Playing by the rules; responsible pet ownership is a game changer

Responsible pet ownership is the name of the game when purchasing a new pet (or even a plant), and invasive species are the bad guys. Habitat, food and lifestyle are essential to know, but now you need to make sure your new pet isn’t trying to cheat the game by disguising themselves as an invasive species. Thankfully, the aquatic invasive species (AIS) team are no newbies when it comes to playing this game!

Just last December, a Fort McMurray woman purchased a pair of incorrectly identified turtles advertised on social media in Gibbons. After she brought home what she thought were four-month-old Sawback turtles, it was discovered that they were actually map turtles (Genus Graptemys), an invasive species in Alberta. This species is listed in the Wildlife Regulation as well as the Communicable Diseases Regulation (Alberta Health Ministry) as they can carry salmonella bacteria which can result in fever or diarrhea, sometimes even death to humans. It is illegal to buy, sell or own map turtles in Alberta.

Map Turtle

Its not just misidentification of species that can cause issues for single players in this game, sometimes stores receive the wrong species to sell! This summer, the AIS team discovered two prohibited species under the Fisheries (Alberta) Act – Fanwort and Oriental Weather Loach – being sold at a large pet store chain. The Oriental Weather Loach was for sale under its alternate name Dojo Loach, and the Fanwort was listed as a Green Cabomba plant. If you’ve purchased either of these two species, call the AIS Hotline at 1-855-336-BOAT (2628).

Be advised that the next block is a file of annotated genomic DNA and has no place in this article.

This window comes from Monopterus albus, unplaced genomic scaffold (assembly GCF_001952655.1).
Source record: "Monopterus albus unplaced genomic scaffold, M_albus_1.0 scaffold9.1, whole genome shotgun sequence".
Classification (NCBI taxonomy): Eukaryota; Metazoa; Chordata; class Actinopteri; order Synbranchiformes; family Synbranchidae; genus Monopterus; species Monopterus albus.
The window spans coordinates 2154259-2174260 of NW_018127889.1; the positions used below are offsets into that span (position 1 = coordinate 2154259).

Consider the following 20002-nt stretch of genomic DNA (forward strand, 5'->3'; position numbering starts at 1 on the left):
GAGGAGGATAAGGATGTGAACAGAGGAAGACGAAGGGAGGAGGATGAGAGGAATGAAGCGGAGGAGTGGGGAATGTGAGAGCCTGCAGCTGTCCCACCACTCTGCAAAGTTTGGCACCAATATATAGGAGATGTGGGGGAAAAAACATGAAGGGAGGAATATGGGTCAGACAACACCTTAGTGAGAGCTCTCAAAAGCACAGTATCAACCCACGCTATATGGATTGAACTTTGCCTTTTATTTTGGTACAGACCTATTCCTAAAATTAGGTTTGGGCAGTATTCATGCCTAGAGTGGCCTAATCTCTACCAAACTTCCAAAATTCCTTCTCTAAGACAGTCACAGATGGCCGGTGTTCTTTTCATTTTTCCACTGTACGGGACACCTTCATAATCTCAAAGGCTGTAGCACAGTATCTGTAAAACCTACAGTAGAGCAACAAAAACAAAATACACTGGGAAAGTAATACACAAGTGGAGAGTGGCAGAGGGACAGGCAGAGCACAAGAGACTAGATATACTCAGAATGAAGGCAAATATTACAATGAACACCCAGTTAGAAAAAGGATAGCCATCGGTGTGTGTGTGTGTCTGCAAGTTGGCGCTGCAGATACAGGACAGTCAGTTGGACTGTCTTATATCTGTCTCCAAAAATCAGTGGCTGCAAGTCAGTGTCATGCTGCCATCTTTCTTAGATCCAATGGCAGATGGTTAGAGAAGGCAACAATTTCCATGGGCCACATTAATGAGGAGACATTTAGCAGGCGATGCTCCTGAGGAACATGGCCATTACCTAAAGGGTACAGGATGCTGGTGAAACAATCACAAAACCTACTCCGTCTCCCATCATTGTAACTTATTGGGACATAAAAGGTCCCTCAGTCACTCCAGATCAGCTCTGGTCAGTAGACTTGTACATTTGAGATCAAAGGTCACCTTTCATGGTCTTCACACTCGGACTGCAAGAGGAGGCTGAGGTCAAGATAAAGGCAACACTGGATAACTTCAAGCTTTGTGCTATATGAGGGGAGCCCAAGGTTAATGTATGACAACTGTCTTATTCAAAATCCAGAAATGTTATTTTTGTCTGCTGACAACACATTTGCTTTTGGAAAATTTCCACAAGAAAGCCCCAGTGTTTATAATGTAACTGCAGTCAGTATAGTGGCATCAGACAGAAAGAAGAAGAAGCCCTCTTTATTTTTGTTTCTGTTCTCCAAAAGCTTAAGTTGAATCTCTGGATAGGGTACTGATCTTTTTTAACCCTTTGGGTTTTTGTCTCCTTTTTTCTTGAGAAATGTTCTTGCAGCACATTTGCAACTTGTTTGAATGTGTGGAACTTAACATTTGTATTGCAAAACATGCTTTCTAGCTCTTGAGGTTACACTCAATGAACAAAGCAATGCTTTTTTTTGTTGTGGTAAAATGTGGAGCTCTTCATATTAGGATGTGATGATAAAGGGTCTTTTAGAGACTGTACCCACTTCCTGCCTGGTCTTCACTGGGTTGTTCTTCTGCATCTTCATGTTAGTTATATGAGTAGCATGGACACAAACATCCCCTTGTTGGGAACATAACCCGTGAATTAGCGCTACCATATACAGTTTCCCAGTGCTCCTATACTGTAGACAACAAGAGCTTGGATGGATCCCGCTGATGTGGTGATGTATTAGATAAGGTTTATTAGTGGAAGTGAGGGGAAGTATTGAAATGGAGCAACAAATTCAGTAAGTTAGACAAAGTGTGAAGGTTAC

Whether you’re on the winning streak of pet ownership or just learning the rules, it’s important to be the game changer in this world full of players!

Hot gaming tips:

  1. Don’t be a noob! Before buying an aquatic pet, plant or invertebrate, doing a quick google search for the scientific name of the species can help you understand if the species is prohibited. A great place to start is Alberta’s prohibited species list.
  2. When it’s game over, take appropriate measures to protect the environment.
    • If you don’t want your pet anymore… Don’t let it loose! Many aquarium plants, fish and pets we purchase are not native to our ecosystem and if released, can cause harm to the environment. Donate your unwanted pet to a friend or return it to the pet store.
    • When the sad day comes that your pet dies, instead of flushing it down the toilet, consider burying it or throwing it in the garbage. Fish can carry foreign diseases and parasites that could spread through our water systems and affect native species.
  3. Level up and become a game master! Report aquatic invasive species to the aquatic invasive species hotline at 1-855-336-BOAT (2628). Find out more about aquatic invasive species.

Fill out Fisheries and Oceans Canada survey on aquariums to help them gain a better understanding of the use and movement of aquatic plants and animals associated with the aquarium trade in Canada.

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